Composing at the piano…or not
Another aspect of the composing process involves the question of whether to write at the piano or not. I learned a lot in the early days by transcribing compositions for jazz orchestras and big bands and found that being able to write down the melody, counter melody, lead part of instrumental sections and the string bass part, purely by ear, speeded up the process immensely. By the time I’d done all that, sitting in a chair with pencil and paper, I had a pretty good idea what the chords were doing, too.
But writing by ear and writing away from the piano are not necessarily the same thing. For example it can be very useful, especially in longer compositions, to sketch out ideas on large sheets of plain paper, indicating the rhythms and the general shape of the music in order to get a handle on things. Different colours can be used for clarity and the pitch and harmonies are sorted out later. Another advantage of this technique is that it frees us from inhibitions, especially where overlapping instrumental sections occur, something that cannot be emulated by a keyboard instrument. Having done this, we use our technique and knowledge to make the music work, changing the harmonies if necessary.
Composers always had differing views on this matter and I believe that the style of music they wrote influenced their thinking. In the time of the Bach family those who wrote at the keyboard were disdainfully referred to as ‘keyboard knights’ but it’s worth bearing in mind that Bach’s mechanical style of music lends itself to being ‘engineered’. Once you understand the contrapuntal interrelationships, the resolutions, the inertial properties and the importance of leading tones created, rhythmically, by anticipations, retardations and syncopation, it becomes surprisingly easy to emulate the style, if not the genius.
(This comment could get me into a load of trouble but I can only say things as I see them.)
Stravinsky, on the other hand, liked to work ‘with the physical presence of sound’ i.e. at the piano.
And yet Delius, who had a remarkable ability to go directly from concept to paper (even when dictating his music to an assistant as his body was steadily destroyed by syphilis), dismissed the music of the European classical composers as ‘scales and exercises’, a view I have a great deal of sympathy with.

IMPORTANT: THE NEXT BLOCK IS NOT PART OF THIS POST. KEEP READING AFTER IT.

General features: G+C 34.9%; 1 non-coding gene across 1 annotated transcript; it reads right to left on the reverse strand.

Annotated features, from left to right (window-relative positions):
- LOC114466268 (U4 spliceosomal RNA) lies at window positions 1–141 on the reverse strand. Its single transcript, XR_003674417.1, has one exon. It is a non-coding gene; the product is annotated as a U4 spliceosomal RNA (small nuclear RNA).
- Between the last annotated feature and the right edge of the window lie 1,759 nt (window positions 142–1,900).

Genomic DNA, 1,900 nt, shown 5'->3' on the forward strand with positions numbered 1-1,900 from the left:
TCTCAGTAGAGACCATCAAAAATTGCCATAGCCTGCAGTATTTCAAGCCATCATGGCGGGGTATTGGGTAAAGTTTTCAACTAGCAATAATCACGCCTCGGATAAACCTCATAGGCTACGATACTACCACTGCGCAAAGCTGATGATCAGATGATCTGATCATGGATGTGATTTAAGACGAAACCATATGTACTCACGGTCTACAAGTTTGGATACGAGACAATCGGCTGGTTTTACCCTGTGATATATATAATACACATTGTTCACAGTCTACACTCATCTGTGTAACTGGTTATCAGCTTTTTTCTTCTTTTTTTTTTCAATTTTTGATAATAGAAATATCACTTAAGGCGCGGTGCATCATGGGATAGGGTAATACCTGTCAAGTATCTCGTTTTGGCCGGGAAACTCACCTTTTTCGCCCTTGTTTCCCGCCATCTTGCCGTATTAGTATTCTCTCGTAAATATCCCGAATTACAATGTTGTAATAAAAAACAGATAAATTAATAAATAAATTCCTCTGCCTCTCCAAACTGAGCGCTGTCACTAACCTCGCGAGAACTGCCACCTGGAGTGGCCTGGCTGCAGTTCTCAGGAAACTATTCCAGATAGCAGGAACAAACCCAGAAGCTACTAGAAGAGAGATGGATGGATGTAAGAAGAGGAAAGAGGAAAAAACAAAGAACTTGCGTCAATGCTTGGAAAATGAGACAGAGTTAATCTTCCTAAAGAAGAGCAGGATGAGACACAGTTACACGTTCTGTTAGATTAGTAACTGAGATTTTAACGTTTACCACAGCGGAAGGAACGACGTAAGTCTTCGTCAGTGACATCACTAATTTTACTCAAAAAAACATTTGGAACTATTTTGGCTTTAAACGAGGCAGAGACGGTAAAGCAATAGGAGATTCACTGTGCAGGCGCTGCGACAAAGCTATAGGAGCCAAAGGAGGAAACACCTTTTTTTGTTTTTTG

It will obviously require more effort and ability to mentally ‘hear’ music involving extreme dissonance or the use of unorthodox scales (especially when polytonal/polymodal) – where we can’t fall back on a familiar language that becomes second nature from daily repetition. But in making judgements about expected standards we will always be imprisoned within our own limitations; no one knows for sure what it’s like to be another person.
There is also the problem that, by placing too much emphasis on aural training, a composer will be constrained to write only that which he is capable of identifying aurally. I know people who are quite happy to spend their lives working in this way because they were taught to do this.
Two world wars and the growth in scientific knowledge heralded an era of positivism, causing many to question religious views, resulting in another counter-reaction, this time away from spiritualism and the related concept of divine inspiration. I recently discussed these matters with the vicar of my church and he made an interesting observation:
‘It always surprises me’ he said ‘that, at a time when we see dwindling church attendance, there’s a growth in spiritualism and the occult in film and TV scripts’.
I had to agree he had a very good point.
A good example of action/reaction comes from the world of jazz where musicians in the early ‘sixties, tired of the flirtation with legitimate forms and the sterility that sometimes ensued, developed the back-to-the-roots movement using a predominance of traditional gospel-type harmonies and a much earthier style of interpretation. The point, as I see it, is that these reactions occur because people get bored rather than that they wish to see evolution go in a certain direction. The problem is that there are few things worse than yesterday’s ‘trendy’.